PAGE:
What do you think of when someone mentions Georgia? Firstly, it’s a country, not the state in America. Secondly, it is where futuristic Balenciaga fashion designer, Denma Vasalli was born! It is also home to the Black Sea, and is regaining its personality after shaking off the Soviet ruling that dogged the country for decades.
Proud of their history and Georgian culture, the small country makes great wine (with brewing methods that are UNESCO protected). It is also the home of unique cooking, incredibly mesmerising folk dancing, delightful scenery and an impressive fashion scene.
With a chequered history, visitors won’t be able to avoid crumbling churches, brutalist blocks of flats and Belle Époque-style architecture across the country; but the seaside town of Batumi is embracing modernity, and reinventing itself as a holiday destination.
Western guests generally fly into the capital Tbilisi, but the pretty town of Batumi is well worth a visit too. With a proud culture and traditions, expect to be wowed by the cuisine, costumes and folklore in this independent region.
Formerly a Soviet-run port town, Batumi doesn’t have a very glamorous history, but has been considered a politically ѕtаblе, low cost holiday dеѕtinаtiоn, since the nineties. Partly due to the expanse of beach- which showcases the city’s avant-garde skyline, and partly to do with the city’s facilities, which are fully comprehensive, visitors are embracing the friendly and forward-thinking resort.
The town centre revolves behind the coastline, and the wоrld’ѕ longest boulevard which stretches 7km, separates the Black Sea from the city. This unites the neighbourhood, and is popular with locals and visitors, with plentiful bars, coffee shops, street entertainers, live music and dancing fountains; and if you feel like clubbing, there is an open air beach bar during the long, hot summer months.
One of the most photographed sites in Batumi, is massive ode to romance! Located at the northeastern end of Batumi Boulevard, the famous rotating Ali and Nino statue, which represents the tragic true story of two lovers. Ali, a Muslim boy and Nino, a Christian Georgian princess, who were not allowed to be together due to cultural beliefs in the aftermath of World War I, but thanks to this statue, their love will last forever. Directly opposite, is the 130-metre-tall Alphabet Tower, which celebrates the thirty-three letters of the Georgian alphabet. This sky-high monument offers panoramic city views- like a Batumi-style Eiffel Tower. Ride the Ferris Wheel in the nearby, immaculately maintained Miracle Park- which also serves as a wedding destination; or get your thrills in the city’s cable car, which offers unrivalled views of the city.
Although the beach isn’t sandy, and the sea isn’t black (contrary to popular belief it’s a deep azure blue), it is ideal for swimming and sunbathing, and in the summer attracts sun worshippers from Russia, Albania and beyond. Offering a steep slope from the waterline, the sea gets deep enough to completely cover you in just 10-15 steps from the shore. Because of its location at the foot of the Lower Caucasus Mountains, Batumi has a subtropical climate which ensures winters are not too cold, yet summers get steamily hot!
It is no wonder that the city beach gets saturated with visitors during peak season, so if you are looking for a little more privacy, head a little further out for a change of scenery. The coastline leads all the way to Turkey, and Gonio, Kvariati and Sarpi all offer more bang for your buck; whereas Mtsvane Kontskhi, or Green Paradise is a 15 minute drive towards Tbilisi, and is popular for adventure lovers. With plenty of restaurants, and cafè-bars, you can enjoy the sea (or cliff-diving), with less children present.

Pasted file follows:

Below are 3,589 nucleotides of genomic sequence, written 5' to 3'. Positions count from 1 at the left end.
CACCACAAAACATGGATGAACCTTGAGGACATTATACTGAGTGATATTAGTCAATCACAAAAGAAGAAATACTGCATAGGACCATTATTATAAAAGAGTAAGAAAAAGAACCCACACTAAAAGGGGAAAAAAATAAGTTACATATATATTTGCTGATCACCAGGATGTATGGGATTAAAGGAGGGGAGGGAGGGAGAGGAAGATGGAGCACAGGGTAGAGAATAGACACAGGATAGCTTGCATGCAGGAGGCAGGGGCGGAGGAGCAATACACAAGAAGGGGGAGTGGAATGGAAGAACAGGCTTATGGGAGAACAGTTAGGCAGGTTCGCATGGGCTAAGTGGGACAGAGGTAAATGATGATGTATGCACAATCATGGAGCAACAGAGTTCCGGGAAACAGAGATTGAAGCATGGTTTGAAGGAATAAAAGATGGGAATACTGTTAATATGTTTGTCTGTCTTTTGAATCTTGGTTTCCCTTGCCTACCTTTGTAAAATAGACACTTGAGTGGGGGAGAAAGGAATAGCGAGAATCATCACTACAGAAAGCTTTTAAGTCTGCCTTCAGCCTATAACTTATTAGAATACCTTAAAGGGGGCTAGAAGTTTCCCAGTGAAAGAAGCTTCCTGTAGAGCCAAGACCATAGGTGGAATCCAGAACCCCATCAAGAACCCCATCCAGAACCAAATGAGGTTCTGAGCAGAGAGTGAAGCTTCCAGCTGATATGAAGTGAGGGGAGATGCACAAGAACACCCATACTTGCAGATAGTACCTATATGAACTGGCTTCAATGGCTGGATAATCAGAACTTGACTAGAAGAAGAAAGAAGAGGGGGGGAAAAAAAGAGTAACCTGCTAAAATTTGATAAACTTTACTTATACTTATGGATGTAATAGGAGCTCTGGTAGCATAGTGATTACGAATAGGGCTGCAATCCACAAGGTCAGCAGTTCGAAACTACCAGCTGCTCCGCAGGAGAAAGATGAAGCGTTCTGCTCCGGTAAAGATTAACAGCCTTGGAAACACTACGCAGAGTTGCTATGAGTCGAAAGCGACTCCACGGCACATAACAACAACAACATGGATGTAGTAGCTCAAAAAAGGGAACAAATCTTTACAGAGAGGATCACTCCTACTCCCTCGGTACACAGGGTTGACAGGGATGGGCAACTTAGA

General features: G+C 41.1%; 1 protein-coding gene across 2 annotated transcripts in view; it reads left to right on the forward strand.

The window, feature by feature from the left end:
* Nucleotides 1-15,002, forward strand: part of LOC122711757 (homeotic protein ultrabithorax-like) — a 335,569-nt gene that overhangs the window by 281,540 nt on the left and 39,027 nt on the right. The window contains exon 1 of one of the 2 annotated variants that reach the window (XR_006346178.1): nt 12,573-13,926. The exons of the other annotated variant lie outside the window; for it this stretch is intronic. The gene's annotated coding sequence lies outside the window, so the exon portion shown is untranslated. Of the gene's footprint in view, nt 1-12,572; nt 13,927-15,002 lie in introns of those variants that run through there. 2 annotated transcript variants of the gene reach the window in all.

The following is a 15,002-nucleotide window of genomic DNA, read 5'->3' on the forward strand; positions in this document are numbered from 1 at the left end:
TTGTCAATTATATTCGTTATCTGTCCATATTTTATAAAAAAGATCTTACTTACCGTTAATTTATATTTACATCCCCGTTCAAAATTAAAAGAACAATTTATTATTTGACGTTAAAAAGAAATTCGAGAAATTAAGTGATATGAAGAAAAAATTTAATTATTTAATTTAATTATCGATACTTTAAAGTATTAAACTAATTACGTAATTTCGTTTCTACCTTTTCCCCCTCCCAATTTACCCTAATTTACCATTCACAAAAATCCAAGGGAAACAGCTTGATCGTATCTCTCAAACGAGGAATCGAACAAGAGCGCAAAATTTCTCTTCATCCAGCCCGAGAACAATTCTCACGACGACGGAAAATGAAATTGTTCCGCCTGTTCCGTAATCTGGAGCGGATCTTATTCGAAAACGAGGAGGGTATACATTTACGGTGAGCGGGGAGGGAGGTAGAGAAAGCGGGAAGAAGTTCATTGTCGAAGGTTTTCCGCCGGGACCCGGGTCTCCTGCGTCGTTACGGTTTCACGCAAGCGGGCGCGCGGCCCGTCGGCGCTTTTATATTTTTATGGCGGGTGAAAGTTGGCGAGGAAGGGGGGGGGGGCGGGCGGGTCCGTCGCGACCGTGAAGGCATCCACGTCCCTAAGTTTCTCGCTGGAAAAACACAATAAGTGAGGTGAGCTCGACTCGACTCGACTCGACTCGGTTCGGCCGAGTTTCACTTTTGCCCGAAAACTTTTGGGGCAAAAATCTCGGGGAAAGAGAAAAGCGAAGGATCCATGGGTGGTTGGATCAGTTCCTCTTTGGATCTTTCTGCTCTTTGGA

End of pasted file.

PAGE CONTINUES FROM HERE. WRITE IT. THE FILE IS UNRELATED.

The Botanical Garden, is another Green Paradise, and blooms all year round due to the agreeable weather conditions. An oasis of shrubs zig zag down the cliffside towards the sea. Spread over 1000 acres, the gardens contain over 5,000 varieties of greenery from all over the world. You can find trees from Asia, flowers from South America, evergreen gardens, bamboo forests and a Japanese Garden. Ideally, you would spend a day, meandering around the peaceful grounds. A golf cart is available to jump on and off, but there are plenty of clearly marked paths- which take you through bamboo forests, sequoia trees and intriguing wild life, which make for an educational and chilled day out.
The city itself could easily be miѕtаkеn for a wеѕtеrn European city with lively ѕtrееtѕ filled with music and youngsters, traditional squares with plentiful wine bars, ice cream parlors and hole-in-the-wall bakeries selling freshly baked khachapuri. Ajarian khachapuri is an essential part of life for locals and visitors- this boat-shaped flatbread filled with molten cheese, egg, and a slab of butter is calorific, yet totally delicious, and needs to be tried at least once.
If you eat one too many, the easiest way to get is by bike, and hire bicycles are readily available. If you don’t feel confident riding on the right side of the road, central Batumi is also accessible by foot. Most accommodation is centred close to the seafront, however, large, luxury hotels are cropping up boasting casinos and rooftop pools, to lure visitors and big spenders to the city.
If a full on break in a party town is not for you, consider visiting in May or October, when you will still get the sunshine without the crowds. Or combine a trip with a couple of days in metropolitan Tbilisi before taking a train through the breathtaking countryside, ending at Batumi. On your return, plan to fly out from nearby Kutaisi, which is renowned for its breathtaking national parks. Batumi is on the up, so get there before the selfie sticks do!